Items from across the Triad and beyond
NC Rep. Larry Womble announced on
Tuesday that he will not run for office. Womble
spoke by speaker phone from his home during
a press conference coordinated by Rep.
Earline Parmon at the Forsyth County Board of
It was the first time he has spoken
publicly since he was critically injured in a car
accident in December.
Womble’s plans prompted a flurry of election
filings among African-American Democrats in
Forsyth County that are jockeying for position as
a number of seats open.
Womble had planned to run for the NC
Senate District 32 seat, but announced instead
he would support Parmon as a candidate for
the seat. Winston-Salem City Councilman James
Taylor Jr., a Democrat, and Republican Reginald
Reid have also filed for the seat.
Womble’s retirement and Parmon’s entry
into the Senate race opened vacancies in their
respective House districts.
Commissioner Everette Witherspoon filed for
NC House District 71, Womble’s seat, during
the press conference. Evelyn Terry, a former
Winston-Salem City Councilwoman, filed for the
seat on Monday.
Jimmie Bonham filed for House District 72,
which is currently represented by Parmon, who
expressed confidence in him as a potential successor.
Forsyth County Commissioner Walter
Marshall said after the press conference that he
plans to file for the seat on Thursday.
The election ballot has started to fill up since
filing opened on Feb. 13, with tight primary
contests expected in both Forsyth and Guilford
counties as redistricting and ambitions for
higher office open up new seats.
Sen. Pete Brunstetter, a Republican from
Lewisville, has filed for reelection in Senate
Larry Brown of Kernersville will vie with Debra
Conrad of Winston-Salem in the Republican
primary for NC House District 74. The seat is
currently occupied by Rep. Dale Folwell, but
became open with Folwell’s entry into the lieutenant
Brown currently represents
District 73, which was eliminated through
redistricting. Conrad serves on the Forsyth
County Commission. Kernersville Democrat
David Moore is also seeking the seat.
As expected, Rep. Julia Howard has filed for
reelection in NC House District 79, which covers
all of Davie County and part of Forsyth. She
will defend her seat in the Republican primary
against Bill Whiteheart, who currently serves on
the Forsyth County Commission.
The three Republicans representing District
B on the county commission whose seats are
up for reelection all filed, including Chairman
Richard Linville, Gloria Whisenhunt and Dave
Plyler. They will be challenged in the Republican
primary by John R. Bost, Mark Baker and Bob
Guilford County School Board at-large member
Sandra Alexander will have two challengers:
Michael Norbury of Greensboro and Joshua
Lewis of High Point.
Linda Welborn and Dave
Owens filed for the District 5 seat on the school
board that is currently represented by Paul
US Rep. Howard Coble filed for reelection in
the redrawn 6th Congressional District, which
now hugs the Virginia state
line, stretching from Surry County in the west to Person County in the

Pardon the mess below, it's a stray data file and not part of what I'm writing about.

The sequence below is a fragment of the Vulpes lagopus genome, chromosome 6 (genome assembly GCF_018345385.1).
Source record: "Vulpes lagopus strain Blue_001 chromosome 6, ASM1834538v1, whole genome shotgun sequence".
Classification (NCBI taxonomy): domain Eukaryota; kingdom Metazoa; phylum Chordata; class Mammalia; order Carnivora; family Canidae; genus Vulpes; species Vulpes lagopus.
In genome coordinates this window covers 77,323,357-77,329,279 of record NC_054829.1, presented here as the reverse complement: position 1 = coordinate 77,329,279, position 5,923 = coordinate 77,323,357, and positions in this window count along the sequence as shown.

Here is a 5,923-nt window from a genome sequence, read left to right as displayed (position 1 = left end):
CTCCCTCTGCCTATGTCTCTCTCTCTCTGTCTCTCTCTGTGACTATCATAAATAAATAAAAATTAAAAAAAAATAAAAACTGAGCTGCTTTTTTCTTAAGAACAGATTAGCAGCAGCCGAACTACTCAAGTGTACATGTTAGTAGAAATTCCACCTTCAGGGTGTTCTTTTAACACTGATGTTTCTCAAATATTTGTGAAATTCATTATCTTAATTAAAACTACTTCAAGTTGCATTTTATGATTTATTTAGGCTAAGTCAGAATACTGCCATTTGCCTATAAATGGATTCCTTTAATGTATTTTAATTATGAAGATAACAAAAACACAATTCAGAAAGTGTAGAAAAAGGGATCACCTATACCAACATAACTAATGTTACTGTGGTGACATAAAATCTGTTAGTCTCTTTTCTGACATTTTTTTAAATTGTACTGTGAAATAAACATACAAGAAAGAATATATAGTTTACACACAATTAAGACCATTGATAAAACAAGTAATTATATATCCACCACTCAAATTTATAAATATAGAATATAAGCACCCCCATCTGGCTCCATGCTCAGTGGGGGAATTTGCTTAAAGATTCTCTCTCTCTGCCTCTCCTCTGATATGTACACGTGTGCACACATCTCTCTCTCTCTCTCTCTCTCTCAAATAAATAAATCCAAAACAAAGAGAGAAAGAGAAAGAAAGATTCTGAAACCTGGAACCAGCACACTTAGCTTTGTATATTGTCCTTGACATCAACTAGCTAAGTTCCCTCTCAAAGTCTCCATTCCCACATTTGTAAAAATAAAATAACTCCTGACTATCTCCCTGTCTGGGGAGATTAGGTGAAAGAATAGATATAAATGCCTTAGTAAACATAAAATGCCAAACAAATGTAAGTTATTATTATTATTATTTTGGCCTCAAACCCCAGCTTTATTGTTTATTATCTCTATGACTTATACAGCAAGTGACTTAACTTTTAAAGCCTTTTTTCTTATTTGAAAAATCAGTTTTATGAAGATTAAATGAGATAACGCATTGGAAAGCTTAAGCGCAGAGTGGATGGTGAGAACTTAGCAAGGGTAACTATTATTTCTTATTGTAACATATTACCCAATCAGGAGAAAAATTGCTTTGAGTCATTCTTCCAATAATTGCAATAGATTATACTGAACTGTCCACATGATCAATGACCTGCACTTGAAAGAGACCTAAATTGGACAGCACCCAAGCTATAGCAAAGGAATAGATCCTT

east, and picking up parts of Guilford, Alamance, Orange, Durham and
Granville counties. Billy Yow, a Guilford County commissioner, and Jim
Allen of Burlington — both Republicans — have also filed for the seat.
Henley, a Democrat and retired federal government employee who
investigated allegations of election fraud in Forsyth County in 2010,
has filed for governor. Former Charlotte Mayor Pat McCrory, a
Republican, also filed for the office, along with Democrats Bill Faison
and Gary M. Dunn. Faison currently serves in the NC Senate representing
Orange and Caswell counties.
Commissioner of Agriculture Steve Troxler, who lives in Browns Summit, filed for reelection.
Republican Mike Causey, a Guilford County farmer, is challenging Democratic incumbent Wayne Goodwin for state commissioner of insurance.
Gladys Robinson, a Democratic incumbent from Pleasant Garden, filed for
NC Senate District 28, joining challenger Bruce Davis, a fellow
Democrat from High Point who currently serves on the Guilford County
Filing closes on Feb. 29. — JG
Foreclosures down, increased assistance announced
Attorney General Roy Cooper announced North Carolina will receive $338
million as part of a $37 billion national agreement with the country’s
five biggest mortgage servicers to “help lower mortgage payments for
struggling homeowners” along with new rules to protect against improper
agreement prohibits previous foreclosure abuses, including the practice
of robo-signing that Guilford County Register of Deeds Jeff Thigpen
package includes $33.6 million set aside for foreclosure victims in
North Carolina, along with funds to pay for housing counselors,
financial fraud detection and prosecution. The money will also pay for
principal reduction, help homeowners at risk of default and refinance
which keeps track of nationwide foreclosure numbers, reported that
foreclosure filings fell by 7.13 percent from December 2011 to January
2012 in North Carolina, while increasing 3 percent nationally during the
same time. There were a total of 2,541 foreclosure filings in the state
last month, according to the report that came out Feb. 16. — EG